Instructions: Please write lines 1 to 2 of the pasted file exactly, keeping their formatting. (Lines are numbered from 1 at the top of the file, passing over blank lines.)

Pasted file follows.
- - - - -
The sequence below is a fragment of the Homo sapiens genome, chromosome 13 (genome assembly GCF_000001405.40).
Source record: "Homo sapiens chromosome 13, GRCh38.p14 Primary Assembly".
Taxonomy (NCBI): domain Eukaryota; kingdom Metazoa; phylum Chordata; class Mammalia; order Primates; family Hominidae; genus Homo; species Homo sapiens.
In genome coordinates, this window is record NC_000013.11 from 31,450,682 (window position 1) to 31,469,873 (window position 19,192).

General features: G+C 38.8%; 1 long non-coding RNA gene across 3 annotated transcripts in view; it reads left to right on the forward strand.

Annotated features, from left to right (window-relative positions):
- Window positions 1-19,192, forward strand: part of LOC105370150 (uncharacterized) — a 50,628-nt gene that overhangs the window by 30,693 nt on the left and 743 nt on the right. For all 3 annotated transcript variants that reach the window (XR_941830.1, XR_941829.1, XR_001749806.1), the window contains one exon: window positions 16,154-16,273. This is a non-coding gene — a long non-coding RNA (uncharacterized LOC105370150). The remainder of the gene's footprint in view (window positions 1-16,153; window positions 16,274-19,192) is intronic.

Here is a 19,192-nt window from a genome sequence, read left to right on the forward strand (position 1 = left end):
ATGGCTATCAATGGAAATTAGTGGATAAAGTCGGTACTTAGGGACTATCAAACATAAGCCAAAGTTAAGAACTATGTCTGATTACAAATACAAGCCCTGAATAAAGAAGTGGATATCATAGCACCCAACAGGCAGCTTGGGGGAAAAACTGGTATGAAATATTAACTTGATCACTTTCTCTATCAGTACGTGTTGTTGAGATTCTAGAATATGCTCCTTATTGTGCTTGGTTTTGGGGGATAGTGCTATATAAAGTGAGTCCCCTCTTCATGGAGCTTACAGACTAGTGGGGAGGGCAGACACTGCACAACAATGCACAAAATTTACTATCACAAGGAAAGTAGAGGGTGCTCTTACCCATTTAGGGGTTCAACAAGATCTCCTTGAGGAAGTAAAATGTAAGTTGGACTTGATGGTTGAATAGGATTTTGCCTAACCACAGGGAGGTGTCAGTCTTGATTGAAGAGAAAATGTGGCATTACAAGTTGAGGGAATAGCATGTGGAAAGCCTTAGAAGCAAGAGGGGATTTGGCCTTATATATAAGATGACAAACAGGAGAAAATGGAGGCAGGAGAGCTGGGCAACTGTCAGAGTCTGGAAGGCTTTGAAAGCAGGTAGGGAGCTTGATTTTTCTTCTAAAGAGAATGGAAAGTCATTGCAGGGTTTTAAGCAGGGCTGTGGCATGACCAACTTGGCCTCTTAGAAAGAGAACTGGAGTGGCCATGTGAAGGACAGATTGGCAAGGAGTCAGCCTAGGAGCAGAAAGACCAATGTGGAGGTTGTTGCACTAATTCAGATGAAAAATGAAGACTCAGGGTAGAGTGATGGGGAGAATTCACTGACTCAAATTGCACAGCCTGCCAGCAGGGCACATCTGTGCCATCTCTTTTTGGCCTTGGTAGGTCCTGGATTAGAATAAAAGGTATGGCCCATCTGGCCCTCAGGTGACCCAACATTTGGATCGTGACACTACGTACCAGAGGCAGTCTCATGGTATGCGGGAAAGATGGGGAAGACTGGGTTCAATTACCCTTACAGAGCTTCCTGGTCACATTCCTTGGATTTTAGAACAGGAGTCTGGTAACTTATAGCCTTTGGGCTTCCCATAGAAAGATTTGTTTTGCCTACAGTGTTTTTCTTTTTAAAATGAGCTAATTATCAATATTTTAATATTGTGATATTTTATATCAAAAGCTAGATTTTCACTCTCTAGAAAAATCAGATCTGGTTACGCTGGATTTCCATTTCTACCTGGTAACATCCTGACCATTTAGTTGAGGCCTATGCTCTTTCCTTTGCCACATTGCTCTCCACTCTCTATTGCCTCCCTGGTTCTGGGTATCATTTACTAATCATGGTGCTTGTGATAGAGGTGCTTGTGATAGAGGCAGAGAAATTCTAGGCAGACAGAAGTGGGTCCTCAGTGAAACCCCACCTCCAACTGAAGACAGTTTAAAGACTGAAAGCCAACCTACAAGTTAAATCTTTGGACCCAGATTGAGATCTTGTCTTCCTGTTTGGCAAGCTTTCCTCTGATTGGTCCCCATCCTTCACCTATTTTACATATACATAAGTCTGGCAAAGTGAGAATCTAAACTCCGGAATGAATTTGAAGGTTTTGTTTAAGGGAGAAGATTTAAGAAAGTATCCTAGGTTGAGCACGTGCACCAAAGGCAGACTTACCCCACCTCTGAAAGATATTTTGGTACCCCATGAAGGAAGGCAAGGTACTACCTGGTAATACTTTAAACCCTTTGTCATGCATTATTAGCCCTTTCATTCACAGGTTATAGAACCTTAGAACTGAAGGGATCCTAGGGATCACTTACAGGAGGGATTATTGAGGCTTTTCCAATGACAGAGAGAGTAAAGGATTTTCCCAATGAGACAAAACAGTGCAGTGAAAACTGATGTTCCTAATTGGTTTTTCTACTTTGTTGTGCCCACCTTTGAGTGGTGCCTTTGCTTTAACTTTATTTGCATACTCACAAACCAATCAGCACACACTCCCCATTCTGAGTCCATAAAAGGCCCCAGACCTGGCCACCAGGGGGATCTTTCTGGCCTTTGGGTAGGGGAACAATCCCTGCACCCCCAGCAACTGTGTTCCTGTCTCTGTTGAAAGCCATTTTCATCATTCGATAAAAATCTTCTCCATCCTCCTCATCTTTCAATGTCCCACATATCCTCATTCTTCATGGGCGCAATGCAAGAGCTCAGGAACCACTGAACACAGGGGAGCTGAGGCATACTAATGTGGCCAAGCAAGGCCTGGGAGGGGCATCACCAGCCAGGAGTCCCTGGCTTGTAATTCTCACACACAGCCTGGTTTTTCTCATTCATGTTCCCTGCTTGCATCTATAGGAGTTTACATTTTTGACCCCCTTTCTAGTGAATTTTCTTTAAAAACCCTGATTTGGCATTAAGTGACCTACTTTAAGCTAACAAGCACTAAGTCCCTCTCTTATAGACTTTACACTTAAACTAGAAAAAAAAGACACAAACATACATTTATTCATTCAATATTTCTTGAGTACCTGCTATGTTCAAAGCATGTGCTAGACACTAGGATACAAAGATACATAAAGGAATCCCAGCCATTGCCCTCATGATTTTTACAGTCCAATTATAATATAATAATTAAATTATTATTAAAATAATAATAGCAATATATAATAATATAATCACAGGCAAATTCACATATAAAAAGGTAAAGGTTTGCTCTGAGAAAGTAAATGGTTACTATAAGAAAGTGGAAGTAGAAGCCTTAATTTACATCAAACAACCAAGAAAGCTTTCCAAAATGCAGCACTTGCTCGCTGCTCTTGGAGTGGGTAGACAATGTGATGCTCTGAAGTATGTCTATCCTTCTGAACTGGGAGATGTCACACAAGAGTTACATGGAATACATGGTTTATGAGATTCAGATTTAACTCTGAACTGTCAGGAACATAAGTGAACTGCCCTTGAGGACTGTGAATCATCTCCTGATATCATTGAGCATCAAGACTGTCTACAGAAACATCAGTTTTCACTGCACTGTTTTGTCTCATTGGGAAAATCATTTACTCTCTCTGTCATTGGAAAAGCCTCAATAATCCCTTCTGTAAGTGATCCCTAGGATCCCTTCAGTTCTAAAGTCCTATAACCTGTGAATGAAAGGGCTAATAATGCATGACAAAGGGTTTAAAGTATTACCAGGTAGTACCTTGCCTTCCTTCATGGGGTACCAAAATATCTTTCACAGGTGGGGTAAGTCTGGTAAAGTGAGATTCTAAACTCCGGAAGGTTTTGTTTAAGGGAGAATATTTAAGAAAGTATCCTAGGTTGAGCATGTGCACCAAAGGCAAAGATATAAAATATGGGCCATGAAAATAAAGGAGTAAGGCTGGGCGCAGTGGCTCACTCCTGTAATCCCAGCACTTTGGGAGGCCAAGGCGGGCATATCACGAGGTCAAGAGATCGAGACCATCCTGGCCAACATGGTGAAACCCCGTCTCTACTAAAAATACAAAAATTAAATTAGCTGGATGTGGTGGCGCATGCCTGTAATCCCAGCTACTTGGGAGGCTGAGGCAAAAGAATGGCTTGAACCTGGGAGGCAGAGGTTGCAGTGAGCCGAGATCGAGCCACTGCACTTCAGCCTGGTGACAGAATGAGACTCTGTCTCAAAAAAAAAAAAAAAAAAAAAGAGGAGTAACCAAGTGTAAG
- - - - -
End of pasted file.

The sequence below is a fragment of the Homo sapiens genome, chromosome 13 (genome assembly GCF_000001405.40).
Source record: "Homo sapiens chromosome 13, GRCh38.p14 Primary Assembly".